Day 7: Ngorongoro Crater

For many people, this is either the highlight of their safari or the only thing they do if they have only 1 day free in Tanzania. Essentially it's a big natural zoo - it's a caldera: a giant plain surrounded on all sides by steep walls. So there are many animals in a small area with very little to hide behind. The same could be said of the tourists. Still, it's one of the only places in the world you can see rhinos in the wild, and we did, complete with baby rhinos. Not just that, but a lake full of flamingos, various members of the antelope family, jackals, many kinds of birds, zebras (lots and lots of zebras - did you know baby zebras are brown?), wildebeest, buffaloes, ostriches... We also got a nice show from a hyena nursing her baby about 20 feet away from us. We learned that hyenas are really good moms - they take good care of their babies and most of the babies survive to adulthood. This was pretty clear to see, as the mom let the baby nurse as long as he wanted, and she put her arm over him to protect him. It was touching.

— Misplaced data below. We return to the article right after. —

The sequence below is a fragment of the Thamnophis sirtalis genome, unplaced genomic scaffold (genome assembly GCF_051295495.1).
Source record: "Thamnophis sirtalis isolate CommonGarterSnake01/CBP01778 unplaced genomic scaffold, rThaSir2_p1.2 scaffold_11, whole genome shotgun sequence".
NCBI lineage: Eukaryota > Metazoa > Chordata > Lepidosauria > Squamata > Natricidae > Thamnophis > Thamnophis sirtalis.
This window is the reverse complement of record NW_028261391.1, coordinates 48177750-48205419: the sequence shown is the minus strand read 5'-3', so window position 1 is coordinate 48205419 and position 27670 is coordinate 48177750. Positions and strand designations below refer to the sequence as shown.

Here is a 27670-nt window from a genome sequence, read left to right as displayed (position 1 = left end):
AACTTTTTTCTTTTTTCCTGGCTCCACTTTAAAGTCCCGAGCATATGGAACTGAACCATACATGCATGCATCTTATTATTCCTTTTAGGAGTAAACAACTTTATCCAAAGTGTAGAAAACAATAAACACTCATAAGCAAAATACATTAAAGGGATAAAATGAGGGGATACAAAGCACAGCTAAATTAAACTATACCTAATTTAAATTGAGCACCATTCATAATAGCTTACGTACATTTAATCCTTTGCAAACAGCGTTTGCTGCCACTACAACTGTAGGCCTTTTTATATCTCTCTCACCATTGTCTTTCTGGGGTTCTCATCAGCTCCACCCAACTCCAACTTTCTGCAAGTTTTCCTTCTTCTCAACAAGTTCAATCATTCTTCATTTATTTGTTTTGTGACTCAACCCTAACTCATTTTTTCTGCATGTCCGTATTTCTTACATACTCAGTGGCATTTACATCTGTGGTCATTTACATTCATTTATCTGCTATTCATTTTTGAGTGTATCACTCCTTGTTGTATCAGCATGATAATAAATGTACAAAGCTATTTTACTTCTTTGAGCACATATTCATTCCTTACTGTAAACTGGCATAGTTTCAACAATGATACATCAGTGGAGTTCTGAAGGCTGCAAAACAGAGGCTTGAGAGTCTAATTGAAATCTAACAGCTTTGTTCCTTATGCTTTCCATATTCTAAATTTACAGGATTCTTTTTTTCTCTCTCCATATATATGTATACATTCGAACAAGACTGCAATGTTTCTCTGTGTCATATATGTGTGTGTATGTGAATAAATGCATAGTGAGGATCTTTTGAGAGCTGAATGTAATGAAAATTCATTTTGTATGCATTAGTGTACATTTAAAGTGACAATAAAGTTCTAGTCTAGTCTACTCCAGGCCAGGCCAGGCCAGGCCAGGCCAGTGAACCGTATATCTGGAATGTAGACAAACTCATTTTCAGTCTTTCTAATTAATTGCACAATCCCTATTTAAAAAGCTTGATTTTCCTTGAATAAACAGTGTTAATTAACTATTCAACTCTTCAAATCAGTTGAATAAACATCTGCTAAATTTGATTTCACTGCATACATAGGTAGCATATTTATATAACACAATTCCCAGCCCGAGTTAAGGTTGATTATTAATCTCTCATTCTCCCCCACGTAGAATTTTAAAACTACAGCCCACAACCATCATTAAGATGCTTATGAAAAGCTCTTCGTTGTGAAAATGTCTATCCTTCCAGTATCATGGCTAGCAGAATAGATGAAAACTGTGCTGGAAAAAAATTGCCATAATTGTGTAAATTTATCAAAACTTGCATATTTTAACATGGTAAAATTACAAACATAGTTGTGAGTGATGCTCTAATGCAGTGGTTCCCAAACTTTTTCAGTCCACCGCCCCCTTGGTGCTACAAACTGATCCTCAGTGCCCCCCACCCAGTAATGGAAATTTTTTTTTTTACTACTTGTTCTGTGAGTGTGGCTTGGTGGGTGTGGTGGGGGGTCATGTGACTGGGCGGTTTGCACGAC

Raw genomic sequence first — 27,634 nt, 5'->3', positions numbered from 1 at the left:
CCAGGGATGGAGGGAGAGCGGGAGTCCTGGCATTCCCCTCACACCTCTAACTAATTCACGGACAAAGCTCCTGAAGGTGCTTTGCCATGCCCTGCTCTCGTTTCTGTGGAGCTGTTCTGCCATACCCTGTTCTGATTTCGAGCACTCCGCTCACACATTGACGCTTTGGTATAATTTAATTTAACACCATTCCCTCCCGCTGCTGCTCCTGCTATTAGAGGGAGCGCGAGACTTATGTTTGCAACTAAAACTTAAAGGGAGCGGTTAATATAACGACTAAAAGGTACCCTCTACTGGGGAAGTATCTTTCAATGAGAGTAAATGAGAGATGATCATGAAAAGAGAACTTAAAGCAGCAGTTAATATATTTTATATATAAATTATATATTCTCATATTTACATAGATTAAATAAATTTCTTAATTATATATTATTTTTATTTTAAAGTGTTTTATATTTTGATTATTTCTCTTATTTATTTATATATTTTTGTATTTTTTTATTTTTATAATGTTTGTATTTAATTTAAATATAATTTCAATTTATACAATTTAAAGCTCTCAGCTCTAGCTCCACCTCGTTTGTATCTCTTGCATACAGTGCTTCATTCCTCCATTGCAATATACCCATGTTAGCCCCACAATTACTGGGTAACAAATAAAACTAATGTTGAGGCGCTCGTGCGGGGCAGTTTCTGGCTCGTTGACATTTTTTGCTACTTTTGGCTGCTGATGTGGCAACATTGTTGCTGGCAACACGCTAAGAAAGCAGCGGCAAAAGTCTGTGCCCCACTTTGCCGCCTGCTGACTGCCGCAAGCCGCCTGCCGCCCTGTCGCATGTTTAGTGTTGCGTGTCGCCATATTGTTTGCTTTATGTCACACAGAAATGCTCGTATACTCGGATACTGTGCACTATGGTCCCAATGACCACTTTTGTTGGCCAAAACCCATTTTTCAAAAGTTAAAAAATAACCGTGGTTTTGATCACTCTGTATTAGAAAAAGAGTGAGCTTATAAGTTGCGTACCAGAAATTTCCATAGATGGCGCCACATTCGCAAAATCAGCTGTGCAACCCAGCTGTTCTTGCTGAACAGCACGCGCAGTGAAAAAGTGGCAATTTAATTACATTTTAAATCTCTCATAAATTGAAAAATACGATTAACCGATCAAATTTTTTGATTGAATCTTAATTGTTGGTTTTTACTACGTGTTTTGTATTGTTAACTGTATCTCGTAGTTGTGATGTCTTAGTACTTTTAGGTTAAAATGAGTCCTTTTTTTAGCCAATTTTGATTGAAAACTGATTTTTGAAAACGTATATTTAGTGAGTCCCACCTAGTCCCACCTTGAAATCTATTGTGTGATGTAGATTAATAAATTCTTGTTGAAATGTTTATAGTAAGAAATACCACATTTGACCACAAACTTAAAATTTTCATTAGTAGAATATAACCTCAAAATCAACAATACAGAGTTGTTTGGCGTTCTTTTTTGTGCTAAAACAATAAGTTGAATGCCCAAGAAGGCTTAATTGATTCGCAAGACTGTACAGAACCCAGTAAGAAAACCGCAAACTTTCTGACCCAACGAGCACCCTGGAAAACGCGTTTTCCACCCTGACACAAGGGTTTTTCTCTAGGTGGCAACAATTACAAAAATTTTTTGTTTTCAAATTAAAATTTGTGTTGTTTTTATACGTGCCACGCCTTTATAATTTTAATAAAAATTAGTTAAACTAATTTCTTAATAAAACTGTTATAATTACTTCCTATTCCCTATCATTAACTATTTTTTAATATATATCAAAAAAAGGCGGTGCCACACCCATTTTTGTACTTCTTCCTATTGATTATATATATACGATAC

The highlight of the day - of the trip, even - came when we followed the trail of jeeps to a pride of lions lounging around on the grass. There were two adult males, several adult females, 4 adorable 1-month old cubs, and a young (maybe 1 year old) one too. The lions were all panting in the heat, and so when cars would come up, the lions would lie down next to them to get some shade. Now, male lions have two jobs in life: 1) mark their territory by peeing on everything, and 2) mate once every 15 minutes for a week when a female is in heat. Not a bad life. Anyway, one of them decided he liked the shade provided by our car, so he made sure nobody else was going to take it by, er, marking it. A lot. And then he and a female lay down half under our car.